Raising our impact in middle-income countries: What it will take
BY Anne-Birgitte Albrectsen | March 2, 2015|Comments 5
Conflicting emotions hit me today as I read of a man in Turkey who was given a life sentence after killing his wife for giving birth to a girl: revulsion, frustration and, also, pride.
As a former member of the United Nations Country Team (UNCT) in Turkey I am proud that we worked with women’s groups to help Turkish legislators increase the penalty for honor crimes and violence against women. Yet, I also feel deeply frustrated because, despite many years of UN support, Turkey remains one of the worst places in the world to be a woman.
I am hopeful that the new universal development agenda, including the sustainable development goals (SDGs), will increase the focus on inequalities, gender equality, as well as safe and just societies. This is clearly needed because, despite real development gains in middle-income countries (MICs) such as Turkey, inequality, social exclusion and democratic governance deficits still exist.
A changing dynamic
Today, partnering with MICs has become the new normal for the UN, driven in part by the following factors:
- numbers: over 100 MICs are home to 5 billion people and 73 percent of the world’s poor;
- projections: by 2040 most African countries will be MICs;
- the changing universal development agenda; and
- growing economic power and investment capability of MICs.
The UN is expected to support all countries reach the SDGs – including MICs. But how do we best support the development aspirations of governments and people in MICs? How do we support countries that have strong policies on paper, but where the real challenge lies in their implementation? And how will we respond to and fund requests for support as un-earmarked funds and traditional donor support for MICs shrink?
The answers, I am convinced, lie in integrating UN actions in all MICs across all dimensions: clarity and unity of stance on global norms and standards; joint analytics; coordinated strategic positioning; and effective joined-up operations, including pooling human and financial resources.
An urgent agenda
There is no time to waste. Greater relevance and impact requires the urgent implementation of a change agenda with the following transformative elements:
1) Consistent application of gender and human-rights based approaches (HRBA) to identify and focus UN activities on addressing the underlying causes of discrimination and abuse. UNCTs (supported by unwavering global and regional support – particular in moments of tension) must be driven by a strong commitment to the normative mandates of the UN.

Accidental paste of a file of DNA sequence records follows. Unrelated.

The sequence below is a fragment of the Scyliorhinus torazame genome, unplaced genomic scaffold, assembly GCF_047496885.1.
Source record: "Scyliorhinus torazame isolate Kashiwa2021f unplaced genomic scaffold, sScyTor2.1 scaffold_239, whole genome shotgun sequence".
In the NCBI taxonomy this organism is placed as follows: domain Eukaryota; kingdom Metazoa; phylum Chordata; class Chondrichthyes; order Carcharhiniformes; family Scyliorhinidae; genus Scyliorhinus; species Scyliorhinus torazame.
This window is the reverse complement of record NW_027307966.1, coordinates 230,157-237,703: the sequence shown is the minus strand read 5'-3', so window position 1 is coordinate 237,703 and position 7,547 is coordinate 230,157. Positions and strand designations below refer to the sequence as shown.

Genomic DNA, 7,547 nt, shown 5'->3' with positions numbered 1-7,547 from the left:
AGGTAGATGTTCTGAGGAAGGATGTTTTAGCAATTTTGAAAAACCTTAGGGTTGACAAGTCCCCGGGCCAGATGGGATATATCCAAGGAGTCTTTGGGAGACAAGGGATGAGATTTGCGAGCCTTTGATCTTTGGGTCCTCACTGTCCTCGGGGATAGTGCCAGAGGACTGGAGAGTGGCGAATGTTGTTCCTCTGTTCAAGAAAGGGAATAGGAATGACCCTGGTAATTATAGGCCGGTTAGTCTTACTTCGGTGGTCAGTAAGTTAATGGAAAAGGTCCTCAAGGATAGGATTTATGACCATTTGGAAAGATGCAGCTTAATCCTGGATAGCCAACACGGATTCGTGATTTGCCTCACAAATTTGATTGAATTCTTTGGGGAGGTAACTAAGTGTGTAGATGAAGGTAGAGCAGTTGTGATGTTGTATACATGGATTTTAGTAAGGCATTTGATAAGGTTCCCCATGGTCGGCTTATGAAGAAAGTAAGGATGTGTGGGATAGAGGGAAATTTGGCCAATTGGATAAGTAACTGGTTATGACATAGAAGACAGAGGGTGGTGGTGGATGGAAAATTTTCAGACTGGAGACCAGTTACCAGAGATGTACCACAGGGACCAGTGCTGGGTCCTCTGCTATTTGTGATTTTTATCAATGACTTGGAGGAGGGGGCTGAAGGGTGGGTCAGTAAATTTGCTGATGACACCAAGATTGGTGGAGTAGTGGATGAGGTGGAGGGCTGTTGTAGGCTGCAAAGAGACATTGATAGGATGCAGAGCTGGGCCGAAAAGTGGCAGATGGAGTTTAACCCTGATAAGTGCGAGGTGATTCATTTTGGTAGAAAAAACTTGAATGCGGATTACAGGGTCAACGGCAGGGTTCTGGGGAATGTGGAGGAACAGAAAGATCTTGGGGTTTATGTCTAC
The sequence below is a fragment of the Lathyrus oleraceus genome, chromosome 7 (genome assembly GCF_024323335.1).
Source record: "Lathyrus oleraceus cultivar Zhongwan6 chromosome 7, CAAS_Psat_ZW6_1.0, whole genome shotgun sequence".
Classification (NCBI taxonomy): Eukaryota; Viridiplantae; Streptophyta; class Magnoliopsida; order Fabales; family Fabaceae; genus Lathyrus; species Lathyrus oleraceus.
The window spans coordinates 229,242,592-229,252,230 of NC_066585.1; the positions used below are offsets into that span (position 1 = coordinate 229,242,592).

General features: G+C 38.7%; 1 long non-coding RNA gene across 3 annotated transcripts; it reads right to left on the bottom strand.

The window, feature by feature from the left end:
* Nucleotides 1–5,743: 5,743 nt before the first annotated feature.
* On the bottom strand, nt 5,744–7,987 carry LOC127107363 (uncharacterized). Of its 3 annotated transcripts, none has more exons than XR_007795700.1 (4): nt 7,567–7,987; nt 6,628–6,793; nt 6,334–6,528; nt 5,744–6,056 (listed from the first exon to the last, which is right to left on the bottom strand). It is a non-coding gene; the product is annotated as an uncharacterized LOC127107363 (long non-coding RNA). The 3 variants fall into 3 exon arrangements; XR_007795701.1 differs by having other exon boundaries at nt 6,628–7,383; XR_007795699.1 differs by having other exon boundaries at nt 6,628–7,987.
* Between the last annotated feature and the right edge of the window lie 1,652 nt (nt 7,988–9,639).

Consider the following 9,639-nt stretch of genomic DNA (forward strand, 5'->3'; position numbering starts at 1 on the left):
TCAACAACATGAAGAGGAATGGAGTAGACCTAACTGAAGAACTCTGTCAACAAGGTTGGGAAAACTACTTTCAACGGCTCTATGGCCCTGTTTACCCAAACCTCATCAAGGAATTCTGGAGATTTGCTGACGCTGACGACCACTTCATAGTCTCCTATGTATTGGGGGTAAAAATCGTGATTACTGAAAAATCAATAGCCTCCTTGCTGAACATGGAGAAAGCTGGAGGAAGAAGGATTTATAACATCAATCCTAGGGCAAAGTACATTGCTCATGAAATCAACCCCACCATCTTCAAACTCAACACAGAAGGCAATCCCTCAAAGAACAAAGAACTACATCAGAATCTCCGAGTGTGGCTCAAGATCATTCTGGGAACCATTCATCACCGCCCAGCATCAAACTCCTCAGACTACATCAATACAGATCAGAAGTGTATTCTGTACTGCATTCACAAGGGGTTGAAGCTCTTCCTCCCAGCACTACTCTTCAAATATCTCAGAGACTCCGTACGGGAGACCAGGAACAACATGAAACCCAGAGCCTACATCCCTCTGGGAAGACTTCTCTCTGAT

2) Integrated country analysis across UN system entities, so that the core areas of inequality, vulnerability, human rights and climate change analysis, as well as political and humanitarian risks are joined up and support more integrated and shared policy outcomes.
3) Truly transforming the UN into a knowledge bank and broker. The goal is to build joint networks of high level experts from across and outside the UN system, which the UNCT can draw on when faced with specific requests.
4) The universal application of the Standard Operating Procedures for Delivering as One, enhancing the coherence, relevance, effectiveness and efficiency of our actions.
5) Extensive promotion of national ownership, transparency and accountability to beneficiaries. Becoming more ‘coalition-ready’ is a key immediate challenge for UNCTs.
6) New in-country funders (governments, philanthropists, private sector and individuals) are increasingly ready to fund UN activities in MICs. This makes a strong case for single window modalities, such as the One Fund.
7) Cost-reducing common services and operations are needed. The single UN operational back-office is a must in MICs.
8) A shift in results-based management systems to enable integration of UN ‘up-stream’ activities, putting increased emphasis on outcomes, rather than outputs and project budget-attributable results.
There is no doubt that MICs have enjoyed extraordinary progress alongside unacceptable — and unsustainable — levels of want, fear, discrimination, exploitation, injustice and environmental folly. These problems are not accidents of nature. They result from actions and omissions of people, public institutions, the private sector and others charged with protecting human rights and upholding human dignity.
A strong, integrated and coherent UN can help bring know-how and means to address these challenges, but we need urgent leadership and joint action now.
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